A comprehensive report on strategies to use data to inform policies to address the opioid crisis from the Rand Corporation. The report includes a review of national opioid policy priorities, reviews existing research and commonly used data sources to support these policy priorities, categorizes and describes existing data sources, and describes challenges to using data to address opioid-related issues along with strategies to address these challenges.
A comprehensive report on increasing access to evidence-based treatments for substance use disorder in the criminal justice and child welfare systems from researchers at the Addiction & Public Policy Initiative of the O’Neill Institute for National and Global Health Law at Georgetown Law Center. The report specifically addresses increasing access to medications to treat opioid use disorder (MOUD) in jails and prisons, in treatment court settings, and in the child welfare system. The report reviews programs in multiple states and summarizes legal, legislative and fiscal strategies to implement and manage evidence-based, public-health focused interventions in these settings.
Public health professionals frequently mention the 1998 tobacco settlement as an example of a lost opportunity to ensure that the settlement funds were used for public health purposes including tobacco use prevention and cessation programs. In many states, the settlement funds were used to fill state budget gaps and for other non-tobacco-related purposes and some public health officials are concerned that any funds recovered through opioid-related lawsuits may experience the same fate.
This 2019 systematic review assesses the evidence for the effectiveness of behavioral health interventions as part of a medication-assisted treatment (MAT) regimen for opioid use disorder (OUD). The report also evaluates clinical practice guideline recommendations for behavioral health treatments as a part of MAT and describes 3 service delivery models that implement low-threshold MAT programs in Missouri, Virginia and in the Veterans Health Administration.
This report examines how 6 state Medicaid agencies have used data to develop strategies to address the opioid crisis. The report describes how states use data from medical and pharmacy claims, prescription drug monitoring projects (PDMPS), health information exchanges (HIE) and admission, discharge and transfer (ADT) databases to identify providers and patients with problematic opioid-related behaviors and what they do to address these behaviors. Case studies of initiatives in South Dakota, Minnesota and Tennessee are featured.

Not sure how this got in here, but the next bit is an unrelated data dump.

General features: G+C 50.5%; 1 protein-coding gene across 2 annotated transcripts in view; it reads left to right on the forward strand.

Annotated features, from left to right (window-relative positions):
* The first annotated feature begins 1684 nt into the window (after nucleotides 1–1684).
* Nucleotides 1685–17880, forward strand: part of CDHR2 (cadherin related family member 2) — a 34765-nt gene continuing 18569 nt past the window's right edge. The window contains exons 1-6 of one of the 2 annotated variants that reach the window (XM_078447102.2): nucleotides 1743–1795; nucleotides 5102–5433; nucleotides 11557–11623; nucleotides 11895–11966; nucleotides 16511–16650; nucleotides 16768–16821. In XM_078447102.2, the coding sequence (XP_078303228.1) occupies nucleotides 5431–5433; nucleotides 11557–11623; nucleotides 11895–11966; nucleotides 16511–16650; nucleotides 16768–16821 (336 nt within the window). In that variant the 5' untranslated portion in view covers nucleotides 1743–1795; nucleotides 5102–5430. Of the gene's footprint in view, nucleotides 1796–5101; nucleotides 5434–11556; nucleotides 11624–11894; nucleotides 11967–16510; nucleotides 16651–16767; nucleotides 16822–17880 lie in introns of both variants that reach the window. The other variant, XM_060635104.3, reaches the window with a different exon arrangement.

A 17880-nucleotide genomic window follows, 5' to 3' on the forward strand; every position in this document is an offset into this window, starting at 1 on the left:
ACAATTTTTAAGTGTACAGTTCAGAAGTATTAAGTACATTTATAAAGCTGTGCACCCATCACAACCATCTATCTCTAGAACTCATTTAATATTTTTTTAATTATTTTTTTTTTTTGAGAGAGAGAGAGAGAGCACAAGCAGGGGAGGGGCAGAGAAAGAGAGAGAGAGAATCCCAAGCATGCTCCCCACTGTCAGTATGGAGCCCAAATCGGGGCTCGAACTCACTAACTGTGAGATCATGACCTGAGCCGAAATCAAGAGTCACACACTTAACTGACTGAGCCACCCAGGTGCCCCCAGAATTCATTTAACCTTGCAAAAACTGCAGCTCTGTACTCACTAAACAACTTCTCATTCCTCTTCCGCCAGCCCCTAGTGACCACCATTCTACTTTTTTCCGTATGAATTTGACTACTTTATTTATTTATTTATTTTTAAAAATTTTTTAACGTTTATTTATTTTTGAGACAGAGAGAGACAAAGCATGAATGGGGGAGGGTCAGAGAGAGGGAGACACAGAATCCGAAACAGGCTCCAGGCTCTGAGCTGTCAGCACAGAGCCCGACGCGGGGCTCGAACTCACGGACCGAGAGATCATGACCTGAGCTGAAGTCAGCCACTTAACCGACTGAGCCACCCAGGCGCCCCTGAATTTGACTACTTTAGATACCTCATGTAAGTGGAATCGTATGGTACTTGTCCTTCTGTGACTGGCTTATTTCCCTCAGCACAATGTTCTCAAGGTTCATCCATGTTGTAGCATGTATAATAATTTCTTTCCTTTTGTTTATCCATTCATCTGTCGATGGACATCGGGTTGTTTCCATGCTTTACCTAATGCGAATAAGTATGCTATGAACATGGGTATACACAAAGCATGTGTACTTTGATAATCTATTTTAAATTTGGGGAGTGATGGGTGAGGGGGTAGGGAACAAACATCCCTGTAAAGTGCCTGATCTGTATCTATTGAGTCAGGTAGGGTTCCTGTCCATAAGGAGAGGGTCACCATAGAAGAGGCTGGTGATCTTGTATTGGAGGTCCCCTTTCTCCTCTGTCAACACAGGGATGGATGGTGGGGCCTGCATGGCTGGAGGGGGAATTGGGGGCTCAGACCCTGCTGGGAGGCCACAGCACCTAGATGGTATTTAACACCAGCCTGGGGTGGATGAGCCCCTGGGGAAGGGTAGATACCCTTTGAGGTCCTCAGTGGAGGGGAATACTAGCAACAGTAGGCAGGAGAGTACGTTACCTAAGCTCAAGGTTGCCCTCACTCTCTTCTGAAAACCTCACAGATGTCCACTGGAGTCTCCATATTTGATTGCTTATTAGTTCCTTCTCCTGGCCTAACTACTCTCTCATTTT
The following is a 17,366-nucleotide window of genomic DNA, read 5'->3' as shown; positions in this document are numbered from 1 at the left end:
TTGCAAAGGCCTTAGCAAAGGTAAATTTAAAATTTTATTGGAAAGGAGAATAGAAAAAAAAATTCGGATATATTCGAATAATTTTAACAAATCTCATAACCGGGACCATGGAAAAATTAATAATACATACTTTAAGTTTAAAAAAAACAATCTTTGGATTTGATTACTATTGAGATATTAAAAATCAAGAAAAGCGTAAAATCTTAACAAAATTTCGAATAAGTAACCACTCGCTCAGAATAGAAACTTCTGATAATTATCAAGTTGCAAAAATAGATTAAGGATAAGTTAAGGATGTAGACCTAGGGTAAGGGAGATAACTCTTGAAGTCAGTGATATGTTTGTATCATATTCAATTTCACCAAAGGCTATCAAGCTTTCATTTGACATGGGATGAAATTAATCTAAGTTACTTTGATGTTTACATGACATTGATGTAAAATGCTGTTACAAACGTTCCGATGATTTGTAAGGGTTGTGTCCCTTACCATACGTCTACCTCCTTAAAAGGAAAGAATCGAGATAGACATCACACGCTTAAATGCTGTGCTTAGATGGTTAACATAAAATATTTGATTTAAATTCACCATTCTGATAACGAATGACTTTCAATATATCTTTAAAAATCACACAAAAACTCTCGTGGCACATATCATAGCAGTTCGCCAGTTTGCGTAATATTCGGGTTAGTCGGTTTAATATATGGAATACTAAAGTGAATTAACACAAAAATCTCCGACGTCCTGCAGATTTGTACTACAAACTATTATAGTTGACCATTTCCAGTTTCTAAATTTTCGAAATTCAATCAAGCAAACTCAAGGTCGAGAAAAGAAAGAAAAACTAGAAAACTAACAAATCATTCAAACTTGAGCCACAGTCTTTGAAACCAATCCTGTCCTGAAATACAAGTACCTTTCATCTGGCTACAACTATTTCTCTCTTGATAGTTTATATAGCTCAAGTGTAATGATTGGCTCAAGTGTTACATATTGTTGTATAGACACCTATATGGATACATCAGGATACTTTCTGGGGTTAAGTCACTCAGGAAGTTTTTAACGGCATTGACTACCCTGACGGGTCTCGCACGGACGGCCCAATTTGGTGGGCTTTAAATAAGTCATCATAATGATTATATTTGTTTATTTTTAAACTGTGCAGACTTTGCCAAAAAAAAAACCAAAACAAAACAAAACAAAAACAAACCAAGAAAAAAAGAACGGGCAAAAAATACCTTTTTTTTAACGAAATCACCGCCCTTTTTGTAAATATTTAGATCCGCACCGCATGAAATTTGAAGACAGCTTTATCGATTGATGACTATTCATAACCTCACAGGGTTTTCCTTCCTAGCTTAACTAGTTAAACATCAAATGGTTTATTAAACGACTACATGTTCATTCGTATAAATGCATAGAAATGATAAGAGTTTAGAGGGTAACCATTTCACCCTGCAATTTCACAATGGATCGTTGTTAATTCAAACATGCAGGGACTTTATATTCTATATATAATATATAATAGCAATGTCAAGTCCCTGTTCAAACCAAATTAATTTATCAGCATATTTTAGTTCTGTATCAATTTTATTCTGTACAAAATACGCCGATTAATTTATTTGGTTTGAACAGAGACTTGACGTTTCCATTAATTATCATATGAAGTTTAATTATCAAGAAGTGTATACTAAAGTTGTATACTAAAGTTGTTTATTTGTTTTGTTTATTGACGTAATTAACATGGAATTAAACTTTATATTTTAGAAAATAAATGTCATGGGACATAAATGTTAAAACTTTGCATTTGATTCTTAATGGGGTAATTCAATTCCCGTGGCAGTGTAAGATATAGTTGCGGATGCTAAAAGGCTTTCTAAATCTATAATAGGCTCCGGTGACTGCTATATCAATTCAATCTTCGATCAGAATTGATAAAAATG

This 6 minute video explains the National Institute of Health’s Strong African American Families Program (SAAF). SAAF was developed by Dr. Gene Brody and his team at the University of Georgia, is a prevention program targeted at 10- to 14-year-old rural African American youths and their families.
In the 1990s, the Substance Abuse and Mental Health Services Administration provided grants to create family-centered, residential substance use disorder treatment programs that allowed children to reside with their parents. This 2004 case study looks at the Families in Transitions program
This research study summary looks at Project Nurture, an integrated prenatal and postpartum care program for pregnant mothers with substance use disorder and their infants.
The Bexar County, Texas Neonatal Abstinence Syndrome (NAS) collaborative works to improve outcomes for mothers and infants affected by substance use disorder.
This 2007 report from a symposium on family-centered substance use disorder treatment (SUD) sponsored by the Substance Abuse and Mental Health Services Administration (SAMHSA) describes options for supporting families during SUD treatment along the continuum of care, including residential treatment programs that allow children to reside with their mothers during treatment.